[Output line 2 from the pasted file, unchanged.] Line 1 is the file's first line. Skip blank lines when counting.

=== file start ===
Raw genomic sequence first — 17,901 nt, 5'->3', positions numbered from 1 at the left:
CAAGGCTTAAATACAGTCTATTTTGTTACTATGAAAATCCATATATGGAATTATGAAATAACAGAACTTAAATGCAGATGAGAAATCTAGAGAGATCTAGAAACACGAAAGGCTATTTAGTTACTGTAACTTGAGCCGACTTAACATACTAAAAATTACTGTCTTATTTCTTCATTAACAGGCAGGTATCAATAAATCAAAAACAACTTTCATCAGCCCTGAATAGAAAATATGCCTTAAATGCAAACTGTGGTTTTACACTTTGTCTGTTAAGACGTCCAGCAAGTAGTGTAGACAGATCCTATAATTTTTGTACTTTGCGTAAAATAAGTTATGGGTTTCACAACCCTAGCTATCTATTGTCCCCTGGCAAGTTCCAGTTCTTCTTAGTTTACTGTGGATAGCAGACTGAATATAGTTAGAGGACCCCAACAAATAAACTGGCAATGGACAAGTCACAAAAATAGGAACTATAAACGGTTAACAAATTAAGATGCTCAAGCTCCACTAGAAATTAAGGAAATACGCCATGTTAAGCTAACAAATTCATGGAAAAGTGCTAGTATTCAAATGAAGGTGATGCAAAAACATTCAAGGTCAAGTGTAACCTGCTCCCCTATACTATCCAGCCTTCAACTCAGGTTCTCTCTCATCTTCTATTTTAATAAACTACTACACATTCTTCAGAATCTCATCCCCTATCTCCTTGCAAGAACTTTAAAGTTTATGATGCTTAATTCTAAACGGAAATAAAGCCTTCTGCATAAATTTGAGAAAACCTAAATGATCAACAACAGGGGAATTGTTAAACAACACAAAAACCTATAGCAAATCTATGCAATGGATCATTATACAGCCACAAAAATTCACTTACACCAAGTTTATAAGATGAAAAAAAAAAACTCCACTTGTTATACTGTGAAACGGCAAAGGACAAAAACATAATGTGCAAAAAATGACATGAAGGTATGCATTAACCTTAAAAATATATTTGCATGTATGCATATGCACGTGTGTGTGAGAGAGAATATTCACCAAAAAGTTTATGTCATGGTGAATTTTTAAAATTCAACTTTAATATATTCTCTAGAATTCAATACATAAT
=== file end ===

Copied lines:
CAAGGCTTAAATACAGTCTATTTTGTTACTATGAAAATCCATATATGGAATTATGAAATAACAGAACTTAAATGCAGATGAGAAATCTAGAGAGATCTAGAAACACGAAAGGCTATTTAGTTACTGTAACTTGAGCCGACTTAACATACTAAAAATTACTGTCTTATTTCTTCATTAACAGGCAGGTATCAATAAATCAAAAACAACTTTCATCAGCCCTGAATAGAAAATATGCCTTAAATGCAAACTGTGGTTTTACACTTTGTCTGTTAAGACGTCCAGCAAGTAGTGTAGACAGATCCTATAATTTTTGTACTTTGCGTAAAATAAGTTATGGGTTTCACAACCCTAGCTATCTATTGTCCCCTGGCAAGTTCCAGTTCTTCTTAGTTTACTGTGGATAGCAGACTGAATATAGTTAGAGGACCCCAACAAATAAACTGGCAATGGACAAGTCACAAAAATAGGAACTATAAACGGTTAACAAATTAAGATGCTCAAGCTCCACTAGAAATTAAGGAAATACGCCATGTTAAGCTAACAAATTCATGGAAAAGTGCTAGTATTCAAATGAAGGTGATGCAAAAACATTCAAGGTCAAGTGTAACCTGCTCCCCTATACTATCCAGCCTTCAACTCAGGTTCTCTCTCATCTTCTATTTTAATAAACTACTACACATTCTTCAGAATCTCATCCCCTATCTCCTTGCAAGAACTTTAAAGTTTATGATGCTTAATTCTAAACGGAAATAAAGCCTTCTGCATAAATTTGAGAAAACCTAAATGATCAACAACAGGGGAATTGTTAAACAACACAAAAACCTATAGCAAATCTATGCAATGGATCATTATACAGCCACAAAAATTCACTTACACCAAGTTTATAAGATGAAAAAAAAAAACTCCACTTGTTATACTGTGAAACGGCAAAGGACAAAAACATAATGTGCAAAAAATGACATGAAGGTATGCATTAACCTTAAAAATATATTTGCATGTATGCATATGCACGTGTGTGTGAGAGAGAATATTCACCAAAAAGTTTATGTCATGGTGAATTTTTAAAATTCAACTTTAATATATTCTCTAGAATTCAATACATAAT